Band members Related acts
line up 1 (1967-68)
- Andy 'Drew' Bennett -- bass
- Larry Brown -- drums, keyboards
- David Marks -- vocals, rhythm guitar
- Matthew Moore -- guitar, keyboards
line up 2 (1968-69)
- Larry Brown -- drums, keyboards
NEW - David P. Jackson -- bass (replaced Drew Bennett)
- David Marks -- vocals, guitar
- Matthew Moore -- guitar, keyboards
- Davie Allan & the Arrows (Larry Brown)
- The Band without a Name (David Marks)
- The Bel-Aires (Larry Brown)
- The Beach Boys (David Marks)
- Dave and the Marksmen (David Marks)
- Dillard and Clark (David Jackson)
- Gunhill Road (Larry Brown)
- Hearts and Flowers (David P. Jackson)
- Matthew Moore (solo efforts)
- Matthew Moore Plus Four (solo efforts)
Rating: 4 stars ****
Title: Without Earth
Grade (cover/record): VG+/ VG+
Comments: includes promotional materials
Catalog ID: 5852
The Moon is one of those mid-1960s Southern California bands that gets widespread praise, but for some strange reason seems to consistently get lost when it comes to people's list of favorites.
Formed in 1967, the band had quite a talented line up with three of the four members having already recorded material. The lone exception to that statement was bass player Andy Bennett.
- Drummer Larry Brown had been a member of The Bel-Aires and Davie Allan & the Arrows. He was also an in-demand sessions player having worked on scores of Hollywood exploitation soundtracks.
- Rhythm guitarist David Marks replaced Al Jardin in The Beach Boys as the group's rhythm guitarist, recording several albums and touring with the band prior to Jardin's 1964 return to the lineup. All of 16, he fronted Dave and the Marksmen, and recorded some material as a member of The Band without a Name.
- Singer/multi-instrumentalist Matthew Moore had fronted Matthew Moore Plus Four and recorded solo material.
My copy of the LP came with some Imperial promotional material, including a band photo and a brief band history which I'll go ahead and quote for it's entertainment factor rather any bibliographical value:
"The Moon is causing a high tide of admiration from pop music fans across the United States. "Without Earth," The Moon's first Imperial records LP, is causing this wave of acceptance and has promoted critics to heap praise on this versatile and talented group. The Moon was formed in Los Angeles in the summer of 1967 and is composed of Matthew Moore, Drew Bennett, Larry Brown and David Marks. The group is unique in that it is completely self contained. Members of the group play all the instruments, write all the tunes, and produce and engineer all of their recording sessions. Larry Brown, drummer of the group, in addition to being a musician is a recording engineer. he was born and educated near Hollywood and has been involved in the music industry for five years. His first job was playing piano at private parties. Drew Bennett, bass, has a varied entertainment background. He has worked in television and movies as an extra and has toured with several pop groups. Bennett, a Los Angeles native, has been recording and writing tunes for five years. In his pare time he is learning the art of karate. Guitarist David Marks also brought a vast amount of pop music experience to The Moon. He has recorded and traveled with groups for more than five years. marks is a native of Lake Erie, Pa. Rounding out The Moon is lead vocalist and multi-talented musician, Matthew Moore. Moore, in addition to his vocals, plays nearly every keyboard instrument. A native of Oregon, he has been recording for four years. This is The Moon and it's music will never be eclipsed."
Produced by Brown, 1968's "Without Earth" fell a little short in terms of originality, but the band deserved credit for having good taste when it came to their influences - a dash of Brian Wilson and Beach Boys, a touch of The Bee Gees, and a big heaping of 1967-era Beatles. Largely penned by Matthews, it all came together in a wonderful mix of acid drenched pop-sike. (Yes, the band members have admitted they were ingesting various illicit substances while recording the album.) The lack of creative originality was largely made up for by their enthusiasm, the set's commercial orientation, and the general sense of fun found on tracks like 'Mothers and Fathers' and 'Someday Girl.' Add to that Moore had a voice that was perfectly suited for the genre (his performances frequently reminded me of Emmit Rhodes). Some of my favorite American mid-1960s pop-sike.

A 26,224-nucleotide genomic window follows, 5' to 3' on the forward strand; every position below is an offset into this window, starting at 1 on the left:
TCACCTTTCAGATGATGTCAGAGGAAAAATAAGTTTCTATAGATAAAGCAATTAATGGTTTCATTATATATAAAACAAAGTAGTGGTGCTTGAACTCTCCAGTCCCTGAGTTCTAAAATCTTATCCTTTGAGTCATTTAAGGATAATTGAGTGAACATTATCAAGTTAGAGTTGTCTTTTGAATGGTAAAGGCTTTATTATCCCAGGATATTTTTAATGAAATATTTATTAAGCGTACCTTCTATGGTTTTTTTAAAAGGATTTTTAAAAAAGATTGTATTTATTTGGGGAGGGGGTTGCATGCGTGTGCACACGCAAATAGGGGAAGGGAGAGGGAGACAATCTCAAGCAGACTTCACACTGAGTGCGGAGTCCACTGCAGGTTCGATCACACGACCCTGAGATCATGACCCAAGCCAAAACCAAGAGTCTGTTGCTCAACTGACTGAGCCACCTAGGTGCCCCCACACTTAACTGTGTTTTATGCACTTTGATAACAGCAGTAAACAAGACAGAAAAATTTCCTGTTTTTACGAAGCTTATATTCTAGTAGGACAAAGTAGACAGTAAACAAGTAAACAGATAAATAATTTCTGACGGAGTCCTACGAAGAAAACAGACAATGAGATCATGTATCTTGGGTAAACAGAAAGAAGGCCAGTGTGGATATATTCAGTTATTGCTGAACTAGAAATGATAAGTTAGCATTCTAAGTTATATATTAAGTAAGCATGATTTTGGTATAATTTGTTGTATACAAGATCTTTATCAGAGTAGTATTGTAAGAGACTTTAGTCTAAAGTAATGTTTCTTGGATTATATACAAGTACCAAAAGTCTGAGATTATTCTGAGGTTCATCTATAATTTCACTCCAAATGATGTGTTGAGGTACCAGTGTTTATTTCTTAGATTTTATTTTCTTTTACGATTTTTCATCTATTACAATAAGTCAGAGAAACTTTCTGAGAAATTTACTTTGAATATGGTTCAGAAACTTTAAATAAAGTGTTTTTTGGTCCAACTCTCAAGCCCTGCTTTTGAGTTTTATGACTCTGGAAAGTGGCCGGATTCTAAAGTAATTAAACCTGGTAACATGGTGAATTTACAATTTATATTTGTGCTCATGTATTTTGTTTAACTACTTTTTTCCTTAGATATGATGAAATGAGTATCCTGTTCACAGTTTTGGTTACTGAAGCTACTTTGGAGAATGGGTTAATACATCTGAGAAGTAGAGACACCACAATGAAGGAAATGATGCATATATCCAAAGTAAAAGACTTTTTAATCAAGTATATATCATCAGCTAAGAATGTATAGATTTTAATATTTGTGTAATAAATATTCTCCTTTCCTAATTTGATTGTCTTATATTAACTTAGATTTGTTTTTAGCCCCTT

Earth" track listing:
1.) Mothers and Fathers (Matthew Moore) - 2:04
'Mothers and Fathers' started the album off with a great slice of English influenced psychedelia. To their credit, unlike many California bands these guys actually turned in passable English accents. One of the most commercial tracks on the album with a killer hook that's almost impossible to shake, it was easy to see why Imperial tapped it as a single.
- 1968's 'Mothers And Fathers b/w 'Someday Girl' (Imperial catalog number 66285) rating: **** stars
2.) Pleasure (Matthew Moore) - 3:19
The lysergic flavored 'Pleasure' made it clear the band had been listening to more than their share of "Sergeant Pepper" and "Magical Mystery Tour". With it's sweet harmony vocals and heavy trance-ish orchestration, the song was a nice nod to The Fab Four ... rating: **** stars
3.) I Should Be Dreaming (Matthew Moore) - 2:34
Reaching back to The Beatles catalog for inspiration 'I Should Be Dreaming' borrowed dreamy Lennon-esque vocals, sitar, backward guitars, and taped effects to come up with another attractive lysergic ballad. Fantastic song to listen to on quality headphones, or through top flight speakers. rating: **** stars
4.) Brother Lou's Love Colony (Jack Dalton - Gary Montgomery) - 4:59
One of two tracks penned by Colours' Jack Dalton and Gary Montgomery, 'Brother Lou's Love Colony' melded Coral electric sitar (including a solo that would have made George Harrison proud), with a nice pop melody. A classic slice of sunshine pop that deserved to have been a hit. rating: **** stars
5.) Got To Be On My Way (Dan Moore) - 2:01
Opening up with a searing Clapton-esque guitar solo from Marks, 'Got To Be On My Way' found the band dropping the Beatlesque influences in favor of a straight forward rock attack. The result was one of the album's highlights. Fantastic track !!! Had Emmitt Rhodes recorded this one he would have been a massive star. rating: ***** stars
6.) Someday Girl (Matthew Moore) - 2:41
Continuing to play it straight, 'Someday Girl' was a glorious pop tune that was radio ready. You just ha to scratchy your head and wonder how the buying public missed this one ... rating: **** stars
'Papers' started out as one of the album's best compositions, but hit a brick wall after roughly a minute, Shame they didn't finish it. rating: *** stars